World War II and the Philippines

Module Summary

In the pre-war period, the Philippines was already known for the economic disparities between the rich and poor that resulted from Spanish colonialism continued into the American period. As a result, peasant agitation for land reform was already evident prior to the outbreak of the war. This module focuses on the Communist movement known as the Hukbalahap (or Huks), which was initially formed in 1942 to resist the Japanese occupation. The formation of the Huks had many important implications for post-war developments. In order to subdue resistance, the Japanese military regime was ruthless in their attempts to suppress insurgency and to punish the families and villages that sheltered them, thereby encouraging further guerrilla action. After the war, the returning Americans adopted a policy of continued opposition to the Communist Huks, a policy adopted in part because of looming Cold War. At the same time US policy makers were willing to overlook the wartime collaboration of elite national leaders with the Japanese. This would become a contentious issue in postwar-Philippine politics.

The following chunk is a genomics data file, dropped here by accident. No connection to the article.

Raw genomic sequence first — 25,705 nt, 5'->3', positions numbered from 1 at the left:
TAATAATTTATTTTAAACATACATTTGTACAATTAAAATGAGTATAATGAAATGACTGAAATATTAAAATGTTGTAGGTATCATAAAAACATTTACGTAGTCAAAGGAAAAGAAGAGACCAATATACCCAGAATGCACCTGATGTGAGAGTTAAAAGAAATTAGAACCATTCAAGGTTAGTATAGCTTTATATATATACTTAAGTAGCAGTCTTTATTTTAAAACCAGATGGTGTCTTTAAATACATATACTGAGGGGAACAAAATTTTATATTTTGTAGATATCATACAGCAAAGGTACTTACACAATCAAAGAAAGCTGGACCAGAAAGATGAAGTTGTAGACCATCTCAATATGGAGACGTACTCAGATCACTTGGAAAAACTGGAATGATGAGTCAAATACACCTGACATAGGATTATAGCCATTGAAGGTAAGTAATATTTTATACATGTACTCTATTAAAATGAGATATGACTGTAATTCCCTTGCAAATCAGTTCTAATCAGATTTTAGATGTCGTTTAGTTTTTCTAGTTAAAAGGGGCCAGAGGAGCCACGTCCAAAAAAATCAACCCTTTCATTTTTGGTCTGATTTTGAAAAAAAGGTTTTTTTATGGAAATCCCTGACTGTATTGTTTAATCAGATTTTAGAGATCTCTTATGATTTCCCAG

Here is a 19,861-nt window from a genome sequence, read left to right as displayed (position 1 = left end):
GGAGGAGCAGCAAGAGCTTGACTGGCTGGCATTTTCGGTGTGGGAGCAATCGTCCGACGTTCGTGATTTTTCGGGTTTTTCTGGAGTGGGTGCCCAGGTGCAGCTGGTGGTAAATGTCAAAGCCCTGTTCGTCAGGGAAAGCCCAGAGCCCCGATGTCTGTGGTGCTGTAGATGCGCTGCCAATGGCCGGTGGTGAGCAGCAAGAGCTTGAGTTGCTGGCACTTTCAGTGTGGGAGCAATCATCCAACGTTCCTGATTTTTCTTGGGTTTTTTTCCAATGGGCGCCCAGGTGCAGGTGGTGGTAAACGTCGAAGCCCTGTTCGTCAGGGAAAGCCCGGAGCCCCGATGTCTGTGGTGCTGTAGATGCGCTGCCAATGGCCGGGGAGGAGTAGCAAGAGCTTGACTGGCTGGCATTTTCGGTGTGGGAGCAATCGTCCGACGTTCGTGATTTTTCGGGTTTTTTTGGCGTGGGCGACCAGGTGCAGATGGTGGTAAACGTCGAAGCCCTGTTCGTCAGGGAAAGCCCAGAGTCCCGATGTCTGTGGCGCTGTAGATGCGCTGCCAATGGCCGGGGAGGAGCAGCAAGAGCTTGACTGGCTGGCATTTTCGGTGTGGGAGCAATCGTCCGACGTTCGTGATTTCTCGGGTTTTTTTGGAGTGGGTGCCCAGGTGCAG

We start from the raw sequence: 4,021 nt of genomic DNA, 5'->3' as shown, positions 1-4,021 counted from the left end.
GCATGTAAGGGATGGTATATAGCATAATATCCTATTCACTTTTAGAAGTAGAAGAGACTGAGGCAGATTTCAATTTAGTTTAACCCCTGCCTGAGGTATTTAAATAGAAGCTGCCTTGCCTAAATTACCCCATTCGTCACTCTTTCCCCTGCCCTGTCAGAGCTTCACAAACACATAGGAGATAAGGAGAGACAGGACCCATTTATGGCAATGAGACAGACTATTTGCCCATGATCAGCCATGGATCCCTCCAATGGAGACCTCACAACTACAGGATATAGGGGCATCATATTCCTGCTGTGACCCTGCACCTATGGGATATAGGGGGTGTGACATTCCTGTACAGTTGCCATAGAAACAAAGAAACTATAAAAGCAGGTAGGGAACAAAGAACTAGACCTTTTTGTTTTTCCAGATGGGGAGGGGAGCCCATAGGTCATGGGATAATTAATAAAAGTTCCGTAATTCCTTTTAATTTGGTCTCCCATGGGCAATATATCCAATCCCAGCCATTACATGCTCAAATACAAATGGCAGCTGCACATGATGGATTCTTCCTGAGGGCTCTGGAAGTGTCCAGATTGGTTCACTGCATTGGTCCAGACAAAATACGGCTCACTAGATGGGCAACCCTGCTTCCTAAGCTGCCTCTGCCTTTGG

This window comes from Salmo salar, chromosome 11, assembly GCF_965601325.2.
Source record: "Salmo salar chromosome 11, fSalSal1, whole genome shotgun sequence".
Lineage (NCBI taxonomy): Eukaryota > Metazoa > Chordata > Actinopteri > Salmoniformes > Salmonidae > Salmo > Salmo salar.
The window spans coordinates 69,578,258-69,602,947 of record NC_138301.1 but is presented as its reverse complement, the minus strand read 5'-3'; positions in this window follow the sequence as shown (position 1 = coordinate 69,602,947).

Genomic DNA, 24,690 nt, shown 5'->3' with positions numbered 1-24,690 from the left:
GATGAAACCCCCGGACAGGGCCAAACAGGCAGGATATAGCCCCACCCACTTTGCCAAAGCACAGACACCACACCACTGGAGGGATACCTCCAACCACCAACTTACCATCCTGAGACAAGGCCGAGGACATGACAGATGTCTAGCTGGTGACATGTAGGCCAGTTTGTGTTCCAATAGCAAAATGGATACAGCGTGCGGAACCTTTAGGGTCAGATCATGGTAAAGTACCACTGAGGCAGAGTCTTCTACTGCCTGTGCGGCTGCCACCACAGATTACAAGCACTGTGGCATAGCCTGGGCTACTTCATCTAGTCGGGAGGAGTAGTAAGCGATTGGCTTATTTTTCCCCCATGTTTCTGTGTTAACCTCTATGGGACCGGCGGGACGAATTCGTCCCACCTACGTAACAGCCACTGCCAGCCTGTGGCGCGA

This module is based on the presentation by Belinda Aquino (Professor Emeritus, University of Hawaii at Manoa) for the East-West Center’s 2011 National Endowment for the Humanities (NEH) Summer Institute for Teachers.

Any views, findings, conclusions, or recommendations expressed in this module do not necessarily reflect those of the National Endowment for the Humanities or the East-West Center.

Teaching Materials

PowerPoint lecture “Japanese Occupation of the Philippines”
Reading #1 (Taipei Times, Japanese war veteran speaks of atrocities in the Philippines)
Reading #2 (American Experience, Japanese atrocities in the Philippines)
Reading #3 (Wikipedia, Bataan Death March)
Reading #4 (, The Huk Rebellion)
Reading #5 (Ikehata Setsuho, The Japanese occupation period in Philippine history)

Key topics include: Catholicism, Chinese minorities, Christianity, cold war, communism, decolonization, democracy, European powers, fascism, imperialism / colonialism, independence movements, nationalism, post-war period, revolution, Spanish rule/American rule, warfare and combat, WWII in Southeast Asia.

We welcome comments from teachers on how you have integrated this material into your teaching, including what was useful and what wasn’t, and what additional resources you would like to see in or recommend for this module.